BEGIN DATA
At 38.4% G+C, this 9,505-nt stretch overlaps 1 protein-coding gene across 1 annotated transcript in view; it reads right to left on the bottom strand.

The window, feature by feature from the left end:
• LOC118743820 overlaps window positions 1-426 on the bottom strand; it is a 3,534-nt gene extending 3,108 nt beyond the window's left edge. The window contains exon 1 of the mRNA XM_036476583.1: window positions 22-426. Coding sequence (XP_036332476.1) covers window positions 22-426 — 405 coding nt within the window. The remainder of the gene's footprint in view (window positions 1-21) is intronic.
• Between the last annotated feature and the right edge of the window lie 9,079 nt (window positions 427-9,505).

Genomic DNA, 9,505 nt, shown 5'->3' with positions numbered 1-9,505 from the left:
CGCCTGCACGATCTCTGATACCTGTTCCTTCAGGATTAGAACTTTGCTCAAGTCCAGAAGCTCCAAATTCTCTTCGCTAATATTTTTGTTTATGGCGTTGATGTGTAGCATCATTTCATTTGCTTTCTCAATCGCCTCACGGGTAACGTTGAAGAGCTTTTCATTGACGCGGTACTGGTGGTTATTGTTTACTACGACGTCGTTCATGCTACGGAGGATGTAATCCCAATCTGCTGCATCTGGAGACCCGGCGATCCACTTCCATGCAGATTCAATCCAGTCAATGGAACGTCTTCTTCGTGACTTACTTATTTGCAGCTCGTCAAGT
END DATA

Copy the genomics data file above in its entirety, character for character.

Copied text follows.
At 38.4% G+C, this 9,505-nt stretch overlaps 1 protein-coding gene across 1 annotated transcript in view; it reads right to left on the bottom strand.

The window, feature by feature from the left end:
• LOC118743820 overlaps window positions 1-426 on the bottom strand; it is a 3,534-nt gene extending 3,108 nt beyond the window's left edge. The window contains exon 1 of the mRNA XM_036476583.1: window positions 22-426. Coding sequence (XP_036332476.1) covers window positions 22-426 — 405 coding nt within the window. The remainder of the gene's footprint in view (window positions 1-21) is intronic.
• Between the last annotated feature and the right edge of the window lie 9,079 nt (window positions 427-9,505).

Genomic DNA, 9,505 nt, shown 5'->3' with positions numbered 1-9,505 from the left:
CGCCTGCACGATCTCTGATACCTGTTCCTTCAGGATTAGAACTTTGCTCAAGTCCAGAAGCTCCAAATTCTCTTCGCTAATATTTTTGTTTATGGCGTTGATGTGTAGCATCATTTCATTTGCTTTCTCAATCGCCTCACGGGTAACGTTGAAGAGCTTTTCATTGACGCGGTACTGGTGGTTATTGTTTACTACGACGTCGTTCATGCTACGGAGGATGTAATCCCAATCTGCTGCATCTGGAGACCCGGCGATCCACTTCCATGCAGATTCAATCCAGTCAATGGAACGTCTTCTTCGTGACTTACTTATTTGCAGCTCGTCAAGT